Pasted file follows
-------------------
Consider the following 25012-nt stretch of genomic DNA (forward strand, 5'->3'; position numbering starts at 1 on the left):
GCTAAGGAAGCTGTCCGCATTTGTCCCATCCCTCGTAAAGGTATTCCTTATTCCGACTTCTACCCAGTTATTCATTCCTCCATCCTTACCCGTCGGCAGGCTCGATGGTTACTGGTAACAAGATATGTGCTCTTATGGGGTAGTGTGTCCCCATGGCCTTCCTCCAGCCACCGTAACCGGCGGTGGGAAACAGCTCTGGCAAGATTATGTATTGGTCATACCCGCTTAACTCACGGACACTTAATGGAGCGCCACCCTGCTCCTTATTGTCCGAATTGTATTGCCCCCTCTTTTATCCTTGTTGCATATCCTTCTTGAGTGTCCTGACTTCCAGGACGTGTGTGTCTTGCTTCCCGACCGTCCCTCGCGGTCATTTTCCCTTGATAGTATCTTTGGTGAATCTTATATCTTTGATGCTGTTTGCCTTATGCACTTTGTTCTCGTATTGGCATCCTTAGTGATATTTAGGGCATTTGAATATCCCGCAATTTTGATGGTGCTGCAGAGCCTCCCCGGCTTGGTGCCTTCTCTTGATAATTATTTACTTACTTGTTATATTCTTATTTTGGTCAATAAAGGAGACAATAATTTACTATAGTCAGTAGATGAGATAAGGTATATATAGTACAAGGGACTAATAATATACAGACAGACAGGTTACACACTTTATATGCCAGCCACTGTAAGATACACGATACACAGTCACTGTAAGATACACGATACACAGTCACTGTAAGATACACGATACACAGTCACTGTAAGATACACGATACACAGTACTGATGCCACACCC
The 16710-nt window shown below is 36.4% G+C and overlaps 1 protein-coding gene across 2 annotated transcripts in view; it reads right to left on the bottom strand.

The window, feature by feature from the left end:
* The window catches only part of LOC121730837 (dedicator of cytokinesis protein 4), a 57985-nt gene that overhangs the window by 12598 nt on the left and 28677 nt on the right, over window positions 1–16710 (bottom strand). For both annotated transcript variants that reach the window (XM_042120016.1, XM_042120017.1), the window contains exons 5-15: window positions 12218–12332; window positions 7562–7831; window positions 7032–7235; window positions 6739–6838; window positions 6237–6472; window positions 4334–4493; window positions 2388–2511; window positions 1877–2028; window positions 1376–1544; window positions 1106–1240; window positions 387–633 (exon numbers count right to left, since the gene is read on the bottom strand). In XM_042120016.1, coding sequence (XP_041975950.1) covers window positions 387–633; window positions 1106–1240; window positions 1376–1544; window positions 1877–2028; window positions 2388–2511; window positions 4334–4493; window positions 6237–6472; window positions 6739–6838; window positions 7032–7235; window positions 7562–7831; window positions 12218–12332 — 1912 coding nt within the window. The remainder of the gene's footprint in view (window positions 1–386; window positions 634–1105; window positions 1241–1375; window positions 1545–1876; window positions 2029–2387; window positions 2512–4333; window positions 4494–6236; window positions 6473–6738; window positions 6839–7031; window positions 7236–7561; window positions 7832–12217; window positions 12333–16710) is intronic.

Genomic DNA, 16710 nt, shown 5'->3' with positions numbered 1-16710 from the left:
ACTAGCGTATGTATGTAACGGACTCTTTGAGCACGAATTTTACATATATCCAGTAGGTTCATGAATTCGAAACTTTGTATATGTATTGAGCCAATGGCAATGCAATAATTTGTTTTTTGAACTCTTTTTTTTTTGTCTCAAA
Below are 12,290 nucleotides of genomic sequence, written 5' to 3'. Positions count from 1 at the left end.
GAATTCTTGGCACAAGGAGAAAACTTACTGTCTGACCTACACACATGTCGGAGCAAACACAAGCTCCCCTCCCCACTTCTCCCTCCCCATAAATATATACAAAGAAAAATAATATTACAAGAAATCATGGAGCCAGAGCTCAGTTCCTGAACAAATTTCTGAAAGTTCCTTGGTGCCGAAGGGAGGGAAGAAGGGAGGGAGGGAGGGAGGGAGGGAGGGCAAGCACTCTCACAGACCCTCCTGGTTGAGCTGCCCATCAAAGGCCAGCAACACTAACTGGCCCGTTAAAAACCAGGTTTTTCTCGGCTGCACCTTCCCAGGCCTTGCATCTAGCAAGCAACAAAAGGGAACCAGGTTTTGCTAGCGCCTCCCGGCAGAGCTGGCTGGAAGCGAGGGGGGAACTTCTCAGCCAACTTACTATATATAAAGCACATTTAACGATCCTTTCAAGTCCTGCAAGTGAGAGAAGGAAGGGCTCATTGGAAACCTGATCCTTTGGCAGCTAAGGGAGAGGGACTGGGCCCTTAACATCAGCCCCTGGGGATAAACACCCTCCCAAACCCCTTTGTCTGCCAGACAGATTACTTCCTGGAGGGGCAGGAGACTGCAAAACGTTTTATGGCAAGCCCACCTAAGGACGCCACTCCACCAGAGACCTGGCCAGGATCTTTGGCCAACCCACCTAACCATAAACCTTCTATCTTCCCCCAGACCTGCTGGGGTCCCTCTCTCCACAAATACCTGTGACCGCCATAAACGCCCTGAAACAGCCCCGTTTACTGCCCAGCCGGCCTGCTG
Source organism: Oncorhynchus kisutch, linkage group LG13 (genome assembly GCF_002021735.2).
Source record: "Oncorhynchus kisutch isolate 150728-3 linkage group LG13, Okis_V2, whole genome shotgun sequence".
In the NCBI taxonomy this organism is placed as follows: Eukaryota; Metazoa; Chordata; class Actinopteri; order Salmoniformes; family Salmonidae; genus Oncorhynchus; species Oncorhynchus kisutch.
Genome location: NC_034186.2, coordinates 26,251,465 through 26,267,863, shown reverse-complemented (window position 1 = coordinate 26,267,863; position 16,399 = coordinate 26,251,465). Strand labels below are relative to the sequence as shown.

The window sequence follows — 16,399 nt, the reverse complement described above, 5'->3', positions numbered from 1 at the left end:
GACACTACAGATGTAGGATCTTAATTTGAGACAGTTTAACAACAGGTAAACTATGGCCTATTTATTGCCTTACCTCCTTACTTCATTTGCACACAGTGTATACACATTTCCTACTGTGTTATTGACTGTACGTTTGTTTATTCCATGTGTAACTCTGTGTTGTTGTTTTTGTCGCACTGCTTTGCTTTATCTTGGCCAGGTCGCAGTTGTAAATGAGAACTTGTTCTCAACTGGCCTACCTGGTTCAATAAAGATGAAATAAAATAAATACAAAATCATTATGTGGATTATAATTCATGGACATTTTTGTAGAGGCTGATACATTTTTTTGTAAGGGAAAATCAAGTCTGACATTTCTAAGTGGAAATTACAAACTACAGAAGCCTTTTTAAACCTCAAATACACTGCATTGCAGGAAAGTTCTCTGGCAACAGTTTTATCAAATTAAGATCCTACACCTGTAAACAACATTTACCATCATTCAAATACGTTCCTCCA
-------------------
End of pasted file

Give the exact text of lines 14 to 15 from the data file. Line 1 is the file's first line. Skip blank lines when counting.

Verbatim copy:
The window sequence follows — 16,399 nt, the reverse complement described above, 5'->3', positions numbered from 1 at the left end:
GACACTACAGATGTAGGATCTTAATTTGAGACAGTTTAACAACAGGTAAACTATGGCCTATTTATTGCCTTACCTCCTTACTTCATTTGCACACAGTGTATACACATTTCCTACTGTGTTATTGACTGTACGTTTGTTTATTCCATGTGTAACTCTGTGTTGTTGTTTTTGTCGCACTGCTTTGCTTTATCTTGGCCAGGTCGCAGTTGTAAATGAGAACTTGTTCTCAACTGGCCTACCTGGTTCAATAAAGATGAAATAAAATAAATACAAAATCATTATGTGGATTATAATTCATGGACATTTTTGTAGAGGCTGATACATTTTTTTGTAAGGGAAAATCAAGTCTGACATTTCTAAGTGGAAATTACAAACTACAGAAGCCTTTTTAAACCTCAAATACACTGCATTGCAGGAAAGTTCTCTGGCAACAGTTTTATCAAATTAAGATCCTACACCTGTAAACAACATTTACCATCATTCAAATACGTTCCTCCA